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September 18, 2017

How to Mitigate Cyber Threats

Summary:

When companies move toward understanding why humans cause breaches, whether intentionally or by accident, mitigation is more effective.

Photo Courtesy of Pixabay

Employees often are seen as the weakest link in cybersecurity. Breaches by hackers may hit the headlines, but human error (or intent) is responsible for the majority of attacks.

IBM’s 2016 Cyber Security Index reported that insiders carried out 60% of all attacks. Three-quarters of these attacks were malicious, and a staggering 25% of breaches were accidental.

See also: How to Determine Your Cyber Coverage  

I took the opportunity to sit down with Richard Ford, chief scientist at Forcepoint Security at Black Hat 2017 in Las Vegas. The notion of understanding human behavior and its role in cybersecurity was the topic of our discussion, and you can find the key takeaways below.

Look at the why, not the what.

We’re great at focusing on what is happening within our network and capturing every single event. What we’re bad at doing is talking about the why. This often is much more significant. It’s time companies think about what the hacker is trying to accomplish. Why did that file get moved? Why did that data loss prevention (DLP) event occur? Mitigation depends on the why. You’d mitigate an accidental data breach very differently than an intentional one. When companies move toward the why, they can start to mitigate much more effectively.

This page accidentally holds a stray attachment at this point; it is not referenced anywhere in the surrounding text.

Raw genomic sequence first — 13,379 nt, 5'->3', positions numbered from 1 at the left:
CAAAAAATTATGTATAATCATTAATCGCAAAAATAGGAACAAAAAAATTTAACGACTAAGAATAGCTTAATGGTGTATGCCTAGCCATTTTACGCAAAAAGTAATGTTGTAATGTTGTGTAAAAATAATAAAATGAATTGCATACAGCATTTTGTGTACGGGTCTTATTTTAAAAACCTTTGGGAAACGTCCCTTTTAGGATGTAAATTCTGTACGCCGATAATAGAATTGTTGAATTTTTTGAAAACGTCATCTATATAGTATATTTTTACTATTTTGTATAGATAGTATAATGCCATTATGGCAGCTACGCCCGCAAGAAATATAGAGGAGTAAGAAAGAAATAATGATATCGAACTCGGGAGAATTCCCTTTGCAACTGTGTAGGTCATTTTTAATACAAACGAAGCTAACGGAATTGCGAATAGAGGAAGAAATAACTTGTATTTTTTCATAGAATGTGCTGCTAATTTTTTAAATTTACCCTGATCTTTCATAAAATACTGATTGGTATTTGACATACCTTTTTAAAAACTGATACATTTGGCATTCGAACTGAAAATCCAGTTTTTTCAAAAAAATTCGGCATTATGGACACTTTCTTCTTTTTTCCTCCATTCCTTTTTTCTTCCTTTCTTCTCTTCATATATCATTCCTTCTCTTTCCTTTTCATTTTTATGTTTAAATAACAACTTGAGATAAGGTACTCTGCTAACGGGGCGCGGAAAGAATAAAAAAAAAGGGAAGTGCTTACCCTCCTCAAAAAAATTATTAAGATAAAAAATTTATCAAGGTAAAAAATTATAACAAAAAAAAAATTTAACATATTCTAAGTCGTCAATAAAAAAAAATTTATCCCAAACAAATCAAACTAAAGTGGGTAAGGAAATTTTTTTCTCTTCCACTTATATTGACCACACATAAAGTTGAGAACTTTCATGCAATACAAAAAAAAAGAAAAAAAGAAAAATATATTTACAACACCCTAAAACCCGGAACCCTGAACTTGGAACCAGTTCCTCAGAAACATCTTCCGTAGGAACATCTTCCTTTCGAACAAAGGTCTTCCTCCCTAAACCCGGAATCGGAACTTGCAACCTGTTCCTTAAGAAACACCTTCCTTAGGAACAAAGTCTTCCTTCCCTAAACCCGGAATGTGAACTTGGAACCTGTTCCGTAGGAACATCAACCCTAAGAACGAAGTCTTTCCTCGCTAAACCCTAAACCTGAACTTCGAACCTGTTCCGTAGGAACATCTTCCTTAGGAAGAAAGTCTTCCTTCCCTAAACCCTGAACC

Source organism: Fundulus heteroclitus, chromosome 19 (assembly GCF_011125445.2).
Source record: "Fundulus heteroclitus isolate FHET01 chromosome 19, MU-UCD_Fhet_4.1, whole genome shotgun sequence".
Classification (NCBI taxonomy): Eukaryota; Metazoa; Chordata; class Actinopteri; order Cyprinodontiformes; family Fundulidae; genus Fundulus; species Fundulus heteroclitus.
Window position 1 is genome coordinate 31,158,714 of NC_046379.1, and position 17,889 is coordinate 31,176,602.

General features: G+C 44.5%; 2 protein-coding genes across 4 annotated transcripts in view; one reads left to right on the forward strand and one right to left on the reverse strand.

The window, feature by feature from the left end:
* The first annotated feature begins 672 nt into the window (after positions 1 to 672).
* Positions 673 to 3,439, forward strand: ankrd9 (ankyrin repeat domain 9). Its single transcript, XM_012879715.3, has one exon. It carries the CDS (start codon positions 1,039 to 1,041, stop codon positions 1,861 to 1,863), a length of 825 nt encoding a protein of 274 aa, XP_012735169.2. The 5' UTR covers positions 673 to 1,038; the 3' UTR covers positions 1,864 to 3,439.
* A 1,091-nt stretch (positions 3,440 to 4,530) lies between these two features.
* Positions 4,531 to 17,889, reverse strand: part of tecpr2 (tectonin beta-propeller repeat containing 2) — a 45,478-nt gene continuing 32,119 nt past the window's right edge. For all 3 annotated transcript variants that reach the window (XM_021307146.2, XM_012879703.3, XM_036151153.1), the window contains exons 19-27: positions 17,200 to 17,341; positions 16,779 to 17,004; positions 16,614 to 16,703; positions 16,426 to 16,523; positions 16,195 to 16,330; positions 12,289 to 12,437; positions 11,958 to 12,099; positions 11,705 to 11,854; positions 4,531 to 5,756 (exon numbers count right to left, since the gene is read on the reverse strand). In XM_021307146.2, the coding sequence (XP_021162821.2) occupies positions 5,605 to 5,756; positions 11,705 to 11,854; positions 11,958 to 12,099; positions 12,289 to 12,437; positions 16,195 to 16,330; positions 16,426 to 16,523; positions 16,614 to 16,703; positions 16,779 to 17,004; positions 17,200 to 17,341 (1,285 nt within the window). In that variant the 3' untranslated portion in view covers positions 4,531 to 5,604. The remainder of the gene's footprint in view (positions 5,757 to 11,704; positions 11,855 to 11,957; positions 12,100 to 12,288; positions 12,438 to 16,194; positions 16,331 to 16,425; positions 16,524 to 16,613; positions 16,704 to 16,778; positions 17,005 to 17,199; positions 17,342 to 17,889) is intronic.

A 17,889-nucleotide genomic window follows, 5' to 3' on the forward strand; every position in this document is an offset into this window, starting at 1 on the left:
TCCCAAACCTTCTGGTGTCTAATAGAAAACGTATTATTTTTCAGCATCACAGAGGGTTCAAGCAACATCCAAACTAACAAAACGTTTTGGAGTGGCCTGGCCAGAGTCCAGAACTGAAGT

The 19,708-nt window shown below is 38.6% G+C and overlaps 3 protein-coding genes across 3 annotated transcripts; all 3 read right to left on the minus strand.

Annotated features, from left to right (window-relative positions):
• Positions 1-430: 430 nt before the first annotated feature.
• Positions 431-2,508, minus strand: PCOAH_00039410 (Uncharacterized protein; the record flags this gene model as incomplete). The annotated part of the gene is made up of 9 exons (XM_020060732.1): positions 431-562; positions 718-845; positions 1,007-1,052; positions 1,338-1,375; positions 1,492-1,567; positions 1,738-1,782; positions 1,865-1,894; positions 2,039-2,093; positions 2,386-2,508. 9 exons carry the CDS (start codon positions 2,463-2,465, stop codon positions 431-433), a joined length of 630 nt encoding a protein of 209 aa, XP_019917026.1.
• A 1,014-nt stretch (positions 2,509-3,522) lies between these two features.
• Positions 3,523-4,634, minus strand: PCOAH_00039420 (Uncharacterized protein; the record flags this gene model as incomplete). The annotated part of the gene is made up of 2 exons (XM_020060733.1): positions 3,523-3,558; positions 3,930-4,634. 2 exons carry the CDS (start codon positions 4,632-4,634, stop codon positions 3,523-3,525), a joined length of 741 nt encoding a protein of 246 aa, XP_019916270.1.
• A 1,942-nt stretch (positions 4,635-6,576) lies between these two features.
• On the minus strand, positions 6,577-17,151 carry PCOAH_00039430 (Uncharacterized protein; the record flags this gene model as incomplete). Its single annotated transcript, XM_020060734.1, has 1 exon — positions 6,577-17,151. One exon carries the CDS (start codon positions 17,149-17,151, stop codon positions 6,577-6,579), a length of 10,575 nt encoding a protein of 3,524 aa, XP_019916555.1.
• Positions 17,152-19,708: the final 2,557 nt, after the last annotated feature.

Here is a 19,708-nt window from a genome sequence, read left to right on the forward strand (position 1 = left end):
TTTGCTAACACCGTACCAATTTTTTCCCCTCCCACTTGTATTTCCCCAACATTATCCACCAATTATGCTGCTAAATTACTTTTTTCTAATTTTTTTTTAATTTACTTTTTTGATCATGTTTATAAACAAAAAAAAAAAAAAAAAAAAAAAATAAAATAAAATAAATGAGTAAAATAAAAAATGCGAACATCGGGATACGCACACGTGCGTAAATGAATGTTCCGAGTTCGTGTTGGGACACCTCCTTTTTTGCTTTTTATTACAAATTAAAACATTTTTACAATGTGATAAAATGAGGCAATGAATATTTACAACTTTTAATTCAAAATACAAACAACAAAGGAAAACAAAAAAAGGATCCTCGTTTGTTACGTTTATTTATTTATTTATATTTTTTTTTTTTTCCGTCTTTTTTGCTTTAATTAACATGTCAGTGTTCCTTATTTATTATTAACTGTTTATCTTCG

Reduce the friction caused by IT security. 

A lot of security measures aren’t successful because they create friction between users. Currently, we see security’s role as protecting the business. In the future, we will see it as a way to enable business to be done safely. For example, to stop restricted files from leaving company servers, most firms would turn off universal serial bus (USB) access. But that creates friction. Instead, the file should be seamlessly and silently encrypted so that it will only decrypt if it is loaded onto another company device. It’s the same level of protection but with far less friction. The more seamless security is, the more people will buy into it.

See also: Cyber Measures Starting to Pay Off  

Make privacy a first-class citizen.

Too often, companies send a bad message by giving the impression that they don’t trust their employees. Security and privacy should be a benefit to the employee, not a negative. One way companies can achieve this is by being open with employees. When employees understand what’s happening, they understand why it’s protecting the company. Another is by anonymizing the data in a way that protects an employee’s personal information but still continues to protect the company. When done right, employees’ privacy should be protected and so should the company’s data. You shouldn’t do one at the expense of the other.

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About the Author

Byron Acohido is a business journalist who has been writing about cybersecurity and privacy since 2004, and currently blogs at LastWatchdog.com.

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